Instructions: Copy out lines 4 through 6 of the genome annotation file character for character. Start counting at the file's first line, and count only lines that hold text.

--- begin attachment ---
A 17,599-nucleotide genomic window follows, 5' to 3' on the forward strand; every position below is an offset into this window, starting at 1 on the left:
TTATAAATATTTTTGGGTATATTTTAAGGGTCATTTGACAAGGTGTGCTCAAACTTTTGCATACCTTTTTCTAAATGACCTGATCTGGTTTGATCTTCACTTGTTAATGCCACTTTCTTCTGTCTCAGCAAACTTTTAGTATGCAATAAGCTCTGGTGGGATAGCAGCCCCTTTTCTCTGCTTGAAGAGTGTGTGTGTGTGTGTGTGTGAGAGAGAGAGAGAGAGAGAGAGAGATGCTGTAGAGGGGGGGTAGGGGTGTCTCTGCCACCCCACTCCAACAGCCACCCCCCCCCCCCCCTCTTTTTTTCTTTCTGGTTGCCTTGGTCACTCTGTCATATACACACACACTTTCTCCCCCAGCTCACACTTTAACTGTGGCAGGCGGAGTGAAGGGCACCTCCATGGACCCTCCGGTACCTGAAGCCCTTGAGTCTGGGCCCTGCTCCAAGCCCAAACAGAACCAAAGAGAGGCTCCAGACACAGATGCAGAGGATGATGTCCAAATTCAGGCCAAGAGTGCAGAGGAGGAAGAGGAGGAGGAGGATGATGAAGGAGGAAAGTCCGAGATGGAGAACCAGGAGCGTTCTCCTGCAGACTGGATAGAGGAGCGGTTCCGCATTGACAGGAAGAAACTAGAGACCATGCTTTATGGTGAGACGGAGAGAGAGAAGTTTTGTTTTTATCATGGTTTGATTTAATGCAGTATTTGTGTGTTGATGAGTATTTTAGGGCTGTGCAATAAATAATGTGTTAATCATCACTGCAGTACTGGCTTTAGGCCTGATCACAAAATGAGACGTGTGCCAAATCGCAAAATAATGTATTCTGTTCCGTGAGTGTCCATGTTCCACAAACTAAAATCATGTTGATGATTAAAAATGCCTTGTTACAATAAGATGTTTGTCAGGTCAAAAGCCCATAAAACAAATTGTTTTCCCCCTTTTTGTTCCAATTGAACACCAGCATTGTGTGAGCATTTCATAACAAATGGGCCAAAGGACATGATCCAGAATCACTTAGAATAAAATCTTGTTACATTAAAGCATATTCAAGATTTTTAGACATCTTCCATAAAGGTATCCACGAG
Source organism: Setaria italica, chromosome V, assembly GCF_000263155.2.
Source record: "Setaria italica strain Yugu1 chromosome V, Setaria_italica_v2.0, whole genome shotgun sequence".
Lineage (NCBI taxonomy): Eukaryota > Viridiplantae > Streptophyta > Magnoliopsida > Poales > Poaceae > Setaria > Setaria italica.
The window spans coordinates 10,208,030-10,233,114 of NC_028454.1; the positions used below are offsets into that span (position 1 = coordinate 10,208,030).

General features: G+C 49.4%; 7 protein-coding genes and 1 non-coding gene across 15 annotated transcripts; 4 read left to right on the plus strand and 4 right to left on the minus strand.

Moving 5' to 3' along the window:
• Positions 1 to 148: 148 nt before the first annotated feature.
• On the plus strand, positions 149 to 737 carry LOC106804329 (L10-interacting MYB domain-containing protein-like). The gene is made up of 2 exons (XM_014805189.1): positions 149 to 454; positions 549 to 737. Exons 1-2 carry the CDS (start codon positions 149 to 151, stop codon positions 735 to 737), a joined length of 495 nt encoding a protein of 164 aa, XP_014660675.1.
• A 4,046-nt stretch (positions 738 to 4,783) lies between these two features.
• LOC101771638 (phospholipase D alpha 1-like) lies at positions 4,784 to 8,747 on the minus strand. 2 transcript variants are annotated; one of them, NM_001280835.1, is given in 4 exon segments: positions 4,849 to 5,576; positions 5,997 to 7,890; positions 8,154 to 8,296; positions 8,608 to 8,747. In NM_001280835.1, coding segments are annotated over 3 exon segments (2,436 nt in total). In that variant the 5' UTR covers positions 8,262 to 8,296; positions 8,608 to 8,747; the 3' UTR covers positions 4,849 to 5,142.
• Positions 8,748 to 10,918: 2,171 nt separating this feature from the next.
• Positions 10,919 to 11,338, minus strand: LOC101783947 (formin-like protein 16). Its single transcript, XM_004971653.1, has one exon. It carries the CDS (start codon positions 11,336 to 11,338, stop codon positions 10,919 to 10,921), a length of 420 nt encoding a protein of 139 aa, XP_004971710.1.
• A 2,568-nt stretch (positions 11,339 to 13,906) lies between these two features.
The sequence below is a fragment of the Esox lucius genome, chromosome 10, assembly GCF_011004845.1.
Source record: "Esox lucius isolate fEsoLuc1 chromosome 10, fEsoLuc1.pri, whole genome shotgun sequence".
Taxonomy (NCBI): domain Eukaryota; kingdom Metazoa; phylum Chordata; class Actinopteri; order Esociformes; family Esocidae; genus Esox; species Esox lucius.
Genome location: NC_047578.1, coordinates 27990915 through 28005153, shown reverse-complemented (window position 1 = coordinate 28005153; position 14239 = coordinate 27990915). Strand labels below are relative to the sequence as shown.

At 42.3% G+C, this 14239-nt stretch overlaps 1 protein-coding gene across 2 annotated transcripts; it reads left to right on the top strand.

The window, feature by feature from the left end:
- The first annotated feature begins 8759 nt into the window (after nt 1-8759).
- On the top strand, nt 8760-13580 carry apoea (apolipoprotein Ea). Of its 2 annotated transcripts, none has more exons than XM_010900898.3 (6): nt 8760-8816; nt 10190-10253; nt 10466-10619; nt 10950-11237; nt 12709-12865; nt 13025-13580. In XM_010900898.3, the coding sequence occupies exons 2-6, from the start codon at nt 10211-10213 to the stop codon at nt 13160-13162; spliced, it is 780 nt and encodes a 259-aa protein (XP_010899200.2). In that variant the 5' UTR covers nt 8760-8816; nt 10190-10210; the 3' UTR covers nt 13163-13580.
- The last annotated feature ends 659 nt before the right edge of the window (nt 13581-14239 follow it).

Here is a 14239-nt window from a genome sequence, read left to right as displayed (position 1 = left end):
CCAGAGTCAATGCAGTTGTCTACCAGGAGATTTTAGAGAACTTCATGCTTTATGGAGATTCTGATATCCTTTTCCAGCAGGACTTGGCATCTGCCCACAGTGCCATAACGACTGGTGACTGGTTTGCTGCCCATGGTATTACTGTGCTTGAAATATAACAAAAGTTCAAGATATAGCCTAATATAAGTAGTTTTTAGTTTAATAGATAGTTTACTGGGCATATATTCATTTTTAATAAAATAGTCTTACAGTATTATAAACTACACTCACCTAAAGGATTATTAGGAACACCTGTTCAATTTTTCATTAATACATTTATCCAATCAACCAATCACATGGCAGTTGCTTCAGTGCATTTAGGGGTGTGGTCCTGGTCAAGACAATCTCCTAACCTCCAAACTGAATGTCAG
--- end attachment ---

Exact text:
Source record: "Setaria italica strain Yugu1 chromosome V, Setaria_italica_v2.0, whole genome shotgun sequence".
Lineage (NCBI taxonomy): Eukaryota > Viridiplantae > Streptophyta > Magnoliopsida > Poales > Poaceae > Setaria > Setaria italica.
The window spans coordinates 10,208,030-10,233,114 of NC_028454.1; the positions used below are offsets into that span (position 1 = coordinate 10,208,030).